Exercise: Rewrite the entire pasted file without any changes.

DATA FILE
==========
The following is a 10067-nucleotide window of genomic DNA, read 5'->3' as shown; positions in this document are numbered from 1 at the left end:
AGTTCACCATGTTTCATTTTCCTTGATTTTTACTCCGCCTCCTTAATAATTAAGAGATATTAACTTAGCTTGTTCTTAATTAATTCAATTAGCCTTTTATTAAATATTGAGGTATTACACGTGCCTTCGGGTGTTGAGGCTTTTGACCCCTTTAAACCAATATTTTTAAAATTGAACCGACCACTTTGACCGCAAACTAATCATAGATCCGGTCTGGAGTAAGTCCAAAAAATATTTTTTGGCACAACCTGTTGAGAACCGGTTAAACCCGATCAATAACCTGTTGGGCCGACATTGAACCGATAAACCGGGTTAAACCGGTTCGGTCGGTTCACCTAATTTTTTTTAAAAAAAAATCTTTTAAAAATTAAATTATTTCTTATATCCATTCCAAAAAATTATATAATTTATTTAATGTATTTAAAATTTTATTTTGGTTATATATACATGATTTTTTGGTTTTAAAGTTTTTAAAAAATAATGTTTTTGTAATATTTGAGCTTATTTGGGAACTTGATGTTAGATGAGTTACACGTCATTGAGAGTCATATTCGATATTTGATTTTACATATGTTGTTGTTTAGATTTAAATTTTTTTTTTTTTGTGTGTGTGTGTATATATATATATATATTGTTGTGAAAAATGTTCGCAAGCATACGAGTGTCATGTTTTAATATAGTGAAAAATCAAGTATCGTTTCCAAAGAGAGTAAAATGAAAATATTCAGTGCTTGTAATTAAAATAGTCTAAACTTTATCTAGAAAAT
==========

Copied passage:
The following is a 10067-nucleotide window of genomic DNA, read 5'->3' as shown; positions in this document are numbered from 1 at the left end:
AGTTCACCATGTTTCATTTTCCTTGATTTTTACTCCGCCTCCTTAATAATTAAGAGATATTAACTTAGCTTGTTCTTAATTAATTCAATTAGCCTTTTATTAAATATTGAGGTATTACACGTGCCTTCGGGTGTTGAGGCTTTTGACCCCTTTAAACCAATATTTTTAAAATTGAACCGACCACTTTGACCGCAAACTAATCATAGATCCGGTCTGGAGTAAGTCCAAAAAATATTTTTTGGCACAACCTGTTGAGAACCGGTTAAACCCGATCAATAACCTGTTGGGCCGACATTGAACCGATAAACCGGGTTAAACCGGTTCGGTCGGTTCACCTAATTTTTTTTAAAAAAAAATCTTTTAAAAATTAAATTATTTCTTATATCCATTCCAAAAAATTATATAATTTATTTAATGTATTTAAAATTTTATTTTGGTTATATATACATGATTTTTTGGTTTTAAAGTTTTTAAAAAATAATGTTTTTGTAATATTTGAGCTTATTTGGGAACTTGATGTTAGATGAGTTACACGTCATTGAGAGTCATATTCGATATTTGATTTTACATATGTTGTTGTTTAGATTTAAATTTTTTTTTTTTTGTGTGTGTGTGTATATATATATATATATTGTTGTGAAAAATGTTCGCAAGCATACGAGTGTCATGTTTTAATATAGTGAAAAATCAAGTATCGTTTCCAAAGAGAGTAAAATGAAAATATTCAGTGCTTGTAATTAAAATAGTCTAAACTTTATCTAGAAAAT